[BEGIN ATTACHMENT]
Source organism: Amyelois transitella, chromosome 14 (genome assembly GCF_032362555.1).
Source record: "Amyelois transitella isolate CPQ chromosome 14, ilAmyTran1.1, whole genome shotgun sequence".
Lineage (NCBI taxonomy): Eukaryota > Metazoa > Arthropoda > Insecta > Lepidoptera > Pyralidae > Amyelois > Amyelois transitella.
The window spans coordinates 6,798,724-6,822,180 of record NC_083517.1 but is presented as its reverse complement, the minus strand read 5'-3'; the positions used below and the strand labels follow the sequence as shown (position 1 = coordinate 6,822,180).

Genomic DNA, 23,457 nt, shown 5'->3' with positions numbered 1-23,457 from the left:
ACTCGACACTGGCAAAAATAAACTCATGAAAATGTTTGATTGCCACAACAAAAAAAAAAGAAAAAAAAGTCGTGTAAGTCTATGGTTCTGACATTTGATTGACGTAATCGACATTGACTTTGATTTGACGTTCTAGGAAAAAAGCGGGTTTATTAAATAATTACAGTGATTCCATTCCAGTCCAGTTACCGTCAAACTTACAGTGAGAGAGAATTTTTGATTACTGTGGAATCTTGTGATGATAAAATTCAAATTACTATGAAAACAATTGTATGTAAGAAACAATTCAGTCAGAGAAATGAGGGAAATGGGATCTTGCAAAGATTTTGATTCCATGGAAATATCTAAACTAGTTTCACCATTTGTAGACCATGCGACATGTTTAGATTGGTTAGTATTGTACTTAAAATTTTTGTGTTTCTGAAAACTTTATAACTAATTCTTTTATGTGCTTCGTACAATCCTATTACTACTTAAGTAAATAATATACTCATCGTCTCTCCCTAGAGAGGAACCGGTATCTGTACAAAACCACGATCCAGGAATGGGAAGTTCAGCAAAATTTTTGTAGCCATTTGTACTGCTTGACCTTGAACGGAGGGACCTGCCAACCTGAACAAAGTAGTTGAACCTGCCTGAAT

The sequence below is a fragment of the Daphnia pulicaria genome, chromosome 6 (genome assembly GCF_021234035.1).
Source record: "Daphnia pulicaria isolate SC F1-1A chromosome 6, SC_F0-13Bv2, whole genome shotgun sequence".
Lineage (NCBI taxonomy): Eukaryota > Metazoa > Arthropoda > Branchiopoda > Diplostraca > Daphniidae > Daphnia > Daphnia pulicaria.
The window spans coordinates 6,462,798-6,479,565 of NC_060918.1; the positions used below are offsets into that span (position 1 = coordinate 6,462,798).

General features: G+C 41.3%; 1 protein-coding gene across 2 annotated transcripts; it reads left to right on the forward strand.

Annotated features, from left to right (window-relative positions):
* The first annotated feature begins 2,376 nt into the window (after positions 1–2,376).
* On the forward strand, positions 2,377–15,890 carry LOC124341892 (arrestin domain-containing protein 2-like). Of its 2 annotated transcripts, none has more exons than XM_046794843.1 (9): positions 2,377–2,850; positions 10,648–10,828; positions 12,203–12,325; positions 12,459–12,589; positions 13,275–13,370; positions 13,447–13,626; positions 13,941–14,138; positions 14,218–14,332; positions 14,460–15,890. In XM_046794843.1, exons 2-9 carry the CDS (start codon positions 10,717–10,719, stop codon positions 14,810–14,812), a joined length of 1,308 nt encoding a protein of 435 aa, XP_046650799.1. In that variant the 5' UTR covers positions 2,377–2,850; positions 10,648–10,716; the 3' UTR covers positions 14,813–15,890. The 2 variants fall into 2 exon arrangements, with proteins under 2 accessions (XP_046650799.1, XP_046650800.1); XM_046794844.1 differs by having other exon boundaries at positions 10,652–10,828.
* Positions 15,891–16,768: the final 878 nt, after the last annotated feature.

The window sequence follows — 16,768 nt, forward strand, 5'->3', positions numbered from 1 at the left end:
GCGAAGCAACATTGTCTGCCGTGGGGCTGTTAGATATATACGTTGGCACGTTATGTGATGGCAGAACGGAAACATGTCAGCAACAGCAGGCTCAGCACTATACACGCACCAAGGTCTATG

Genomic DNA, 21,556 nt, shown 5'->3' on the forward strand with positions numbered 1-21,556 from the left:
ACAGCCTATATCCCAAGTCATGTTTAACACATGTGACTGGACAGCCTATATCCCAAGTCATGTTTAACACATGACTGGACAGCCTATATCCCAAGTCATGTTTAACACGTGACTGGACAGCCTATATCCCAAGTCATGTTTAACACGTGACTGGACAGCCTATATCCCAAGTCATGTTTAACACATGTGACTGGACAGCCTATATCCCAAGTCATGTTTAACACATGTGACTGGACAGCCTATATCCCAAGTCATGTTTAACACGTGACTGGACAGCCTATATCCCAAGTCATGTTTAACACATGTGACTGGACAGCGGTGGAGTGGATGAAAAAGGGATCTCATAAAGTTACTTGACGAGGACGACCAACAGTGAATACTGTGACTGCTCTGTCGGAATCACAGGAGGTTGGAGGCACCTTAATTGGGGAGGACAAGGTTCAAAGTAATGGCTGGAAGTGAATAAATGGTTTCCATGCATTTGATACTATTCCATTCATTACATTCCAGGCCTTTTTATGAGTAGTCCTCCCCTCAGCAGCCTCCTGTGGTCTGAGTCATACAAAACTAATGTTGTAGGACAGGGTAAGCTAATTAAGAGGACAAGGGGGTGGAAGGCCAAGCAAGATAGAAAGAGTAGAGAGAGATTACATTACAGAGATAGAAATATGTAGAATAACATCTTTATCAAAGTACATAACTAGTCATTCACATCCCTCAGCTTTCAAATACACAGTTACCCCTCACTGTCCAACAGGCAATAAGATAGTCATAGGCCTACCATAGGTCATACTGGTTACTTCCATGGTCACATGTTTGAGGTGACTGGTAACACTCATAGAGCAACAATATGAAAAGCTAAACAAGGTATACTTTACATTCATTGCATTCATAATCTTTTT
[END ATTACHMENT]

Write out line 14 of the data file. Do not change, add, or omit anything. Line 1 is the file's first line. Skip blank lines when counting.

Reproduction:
* On the forward strand, positions 2,377–15,890 carry LOC124341892 (arrestin domain-containing protein 2-like). Of its 2 annotated transcripts, none has more exons than XM_046794843.1 (9): positions 2,377–2,850; positions 10,648–10,828; positions 12,203–12,325; positions 12,459–12,589; positions 13,275–13,370; positions 13,447–13,626; positions 13,941–14,138; positions 14,218–14,332; positions 14,460–15,890. In XM_046794843.1, exons 2-9 carry the CDS (start codon positions 10,717–10,719, stop codon positions 14,810–14,812), a joined length of 1,308 nt encoding a protein of 435 aa, XP_046650799.1. In that variant the 5' UTR covers positions 2,377–2,850; positions 10,648–10,716; the 3' UTR covers positions 14,813–15,890. The 2 variants fall into 2 exon arrangements, with proteins under 2 accessions (XP_046650799.1, XP_046650800.1); XM_046794844.1 differs by having other exon boundaries at positions 10,652–10,828.